LONDON, September 8 /PRNewswire/ --
New treatment using a light-activated drug could revolutionise the fight against hospital "superbug", MRSA (otherwise known as meticillin resistant staphylococcus aureus) it was revealed at the British Pharmaceutical Conference (BPC) in Manchester.
MRSA can sometimes live on the skin or in the nose and has no harmful effects unless it gets under the skin, for example in wounds, where it can cause infection. If MRSA gets into the bloodstream it can cause serious infections, for example pneumonia, septicaemia, or osteomyelitis (in the bones).
Doctors do not apply antibiotics directly to MRSA-infected wounds as they do not penetrate deep enough into the wound to have an effect, or can irritate the surrounding skin, slowing down wound healing. Worryingly, MRSA is now resistant to most types of standard antibiotics.
Investigations underway by Corona Cassidy and co-workers at the School of Pharmacy, Queen's University of Belfast, move away from the antibiotic approach. The treatment would involve delivering a drug known as a 'photosensitiser' to infected wounds and activating it using a special type of light, triggering it to kill the MRSA. The concept is known as photodynamic antimicrobial chemotherapy or 'PACT'.
In laboratory studies, the team has examined a hydrogel that holds and then releases the light-reacting drug. The system was effective in killing the bacteria when the drug was released from the hydrogel.
Miss Cassidy said: "PACT is an exciting potential treatment of MRSA-infected wounds. More laboratory work must be carried out to optimise our treatment conditions to ensure that all exposed bacteria are killed."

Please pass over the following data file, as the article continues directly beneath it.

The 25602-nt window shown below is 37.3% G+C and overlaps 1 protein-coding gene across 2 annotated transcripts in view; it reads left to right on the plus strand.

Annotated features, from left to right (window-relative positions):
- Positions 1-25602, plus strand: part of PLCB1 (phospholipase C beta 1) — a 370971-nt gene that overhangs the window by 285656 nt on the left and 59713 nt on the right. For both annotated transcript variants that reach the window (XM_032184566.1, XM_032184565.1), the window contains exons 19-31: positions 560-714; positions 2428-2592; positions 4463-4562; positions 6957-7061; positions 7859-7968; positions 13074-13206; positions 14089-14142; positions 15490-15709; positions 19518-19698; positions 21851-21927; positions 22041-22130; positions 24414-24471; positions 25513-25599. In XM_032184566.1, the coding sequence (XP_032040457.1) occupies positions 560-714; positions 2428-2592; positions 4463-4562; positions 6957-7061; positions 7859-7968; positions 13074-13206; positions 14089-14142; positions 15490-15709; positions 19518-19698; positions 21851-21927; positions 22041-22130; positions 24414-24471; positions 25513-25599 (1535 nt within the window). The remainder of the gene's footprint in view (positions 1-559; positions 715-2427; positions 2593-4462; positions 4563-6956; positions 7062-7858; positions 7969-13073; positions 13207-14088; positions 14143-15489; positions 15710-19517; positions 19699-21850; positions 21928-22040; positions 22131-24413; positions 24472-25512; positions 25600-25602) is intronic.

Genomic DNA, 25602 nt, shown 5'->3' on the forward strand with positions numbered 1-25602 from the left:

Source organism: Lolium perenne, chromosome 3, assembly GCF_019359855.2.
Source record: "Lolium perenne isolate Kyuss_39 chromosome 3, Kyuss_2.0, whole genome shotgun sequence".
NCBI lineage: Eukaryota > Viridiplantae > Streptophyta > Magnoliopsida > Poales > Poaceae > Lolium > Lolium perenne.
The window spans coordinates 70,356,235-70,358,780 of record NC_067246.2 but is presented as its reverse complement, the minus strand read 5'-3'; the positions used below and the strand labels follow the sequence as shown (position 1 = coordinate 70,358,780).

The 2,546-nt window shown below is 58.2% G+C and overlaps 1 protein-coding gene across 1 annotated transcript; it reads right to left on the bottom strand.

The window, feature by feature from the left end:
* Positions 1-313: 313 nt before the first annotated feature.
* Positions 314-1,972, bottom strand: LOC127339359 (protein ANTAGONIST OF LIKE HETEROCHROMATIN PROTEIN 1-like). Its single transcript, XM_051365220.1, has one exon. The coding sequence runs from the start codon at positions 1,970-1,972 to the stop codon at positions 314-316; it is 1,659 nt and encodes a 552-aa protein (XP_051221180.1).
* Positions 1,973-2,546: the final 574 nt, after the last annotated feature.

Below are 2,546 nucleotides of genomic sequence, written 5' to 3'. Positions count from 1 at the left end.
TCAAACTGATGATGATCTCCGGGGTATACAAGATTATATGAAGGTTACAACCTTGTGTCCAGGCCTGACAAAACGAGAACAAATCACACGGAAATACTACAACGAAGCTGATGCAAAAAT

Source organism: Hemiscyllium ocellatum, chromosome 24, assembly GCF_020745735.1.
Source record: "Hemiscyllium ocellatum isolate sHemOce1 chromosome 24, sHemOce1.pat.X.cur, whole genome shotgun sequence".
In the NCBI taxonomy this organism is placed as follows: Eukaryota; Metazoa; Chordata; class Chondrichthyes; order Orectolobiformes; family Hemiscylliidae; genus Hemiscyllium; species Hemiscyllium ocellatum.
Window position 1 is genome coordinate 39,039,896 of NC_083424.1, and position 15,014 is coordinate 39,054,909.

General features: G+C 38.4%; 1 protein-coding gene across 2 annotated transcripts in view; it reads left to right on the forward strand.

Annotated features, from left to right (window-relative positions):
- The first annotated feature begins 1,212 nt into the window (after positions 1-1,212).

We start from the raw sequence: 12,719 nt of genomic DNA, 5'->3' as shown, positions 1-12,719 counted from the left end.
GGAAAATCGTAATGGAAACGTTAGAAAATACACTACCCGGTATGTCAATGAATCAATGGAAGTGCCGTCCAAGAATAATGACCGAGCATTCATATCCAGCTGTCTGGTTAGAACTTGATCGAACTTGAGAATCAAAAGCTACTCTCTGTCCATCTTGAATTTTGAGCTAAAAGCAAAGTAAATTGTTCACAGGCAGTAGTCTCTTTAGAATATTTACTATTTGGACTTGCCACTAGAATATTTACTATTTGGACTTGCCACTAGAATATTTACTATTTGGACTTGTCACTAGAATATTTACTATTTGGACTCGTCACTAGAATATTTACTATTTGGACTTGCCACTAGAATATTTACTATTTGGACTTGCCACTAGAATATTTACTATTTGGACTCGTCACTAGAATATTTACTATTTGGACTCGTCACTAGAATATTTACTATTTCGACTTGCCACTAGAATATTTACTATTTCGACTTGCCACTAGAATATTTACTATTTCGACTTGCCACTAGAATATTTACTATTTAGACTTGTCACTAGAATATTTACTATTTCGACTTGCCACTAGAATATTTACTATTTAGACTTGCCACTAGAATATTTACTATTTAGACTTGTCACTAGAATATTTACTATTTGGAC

Notes to Editors
The British Pharmaceutical Conference 2008 (BPC)
BPC 2008: Pharmacy in the 21st Century: Adding years to life and life to years. In 2008, as the NHS marks its 60th anniversary year, BPC will examine how pharmacy and the pharmaceutical services are helping to add years to life and life to the year of the UK population. The profession of pharmacy plays an important role in meeting the healthcare challenges associated with the UK's ageing population.
How can pharmacists contribute to caring for the population as well as ensuring quality of life? Increasingly, scientists and practitioners have to consider the cost implications of this conundrum, and the evidence base for all interventions is becoming of paramount importance: BPC 2008 will debate these issues and open up discussion on them. Visit: http://www.bpc2008.org/
The main sponsors of BPC 2008 are: Boots The Chemists (Lead Sponsor), AstraZeneca (Associate Sponsor and BPC-PJ Careers Forum Platinum Sponsor), Pharmacists' Defence Association (PDA) (Associate Sponsor) and GSK (BPC-PJ Careers Forum Platinum Sponsor).
Research released at BPC is published in the Journal of Pharmacy and Pharmacology (JPP).
For media enquiries please contact: The British Pharmaceutical Conference 2008 Press Office, (September 7, 8, and 9 only): Tel: +44(0)161-827-8765, Tel: +44(0)161-827-8766, Tel: +44(0)161-827-8767, Tel: +44(0)161-827-8768, Fax: +44(0)161-839-9311, Mobile: Tel: +44(0)7792-109-834, Tel: +44(0)7739-533-658 Or: The Royal Pharmaceutical Society of Great Britain's Public Relations Unit: +44(0)20-7572-2335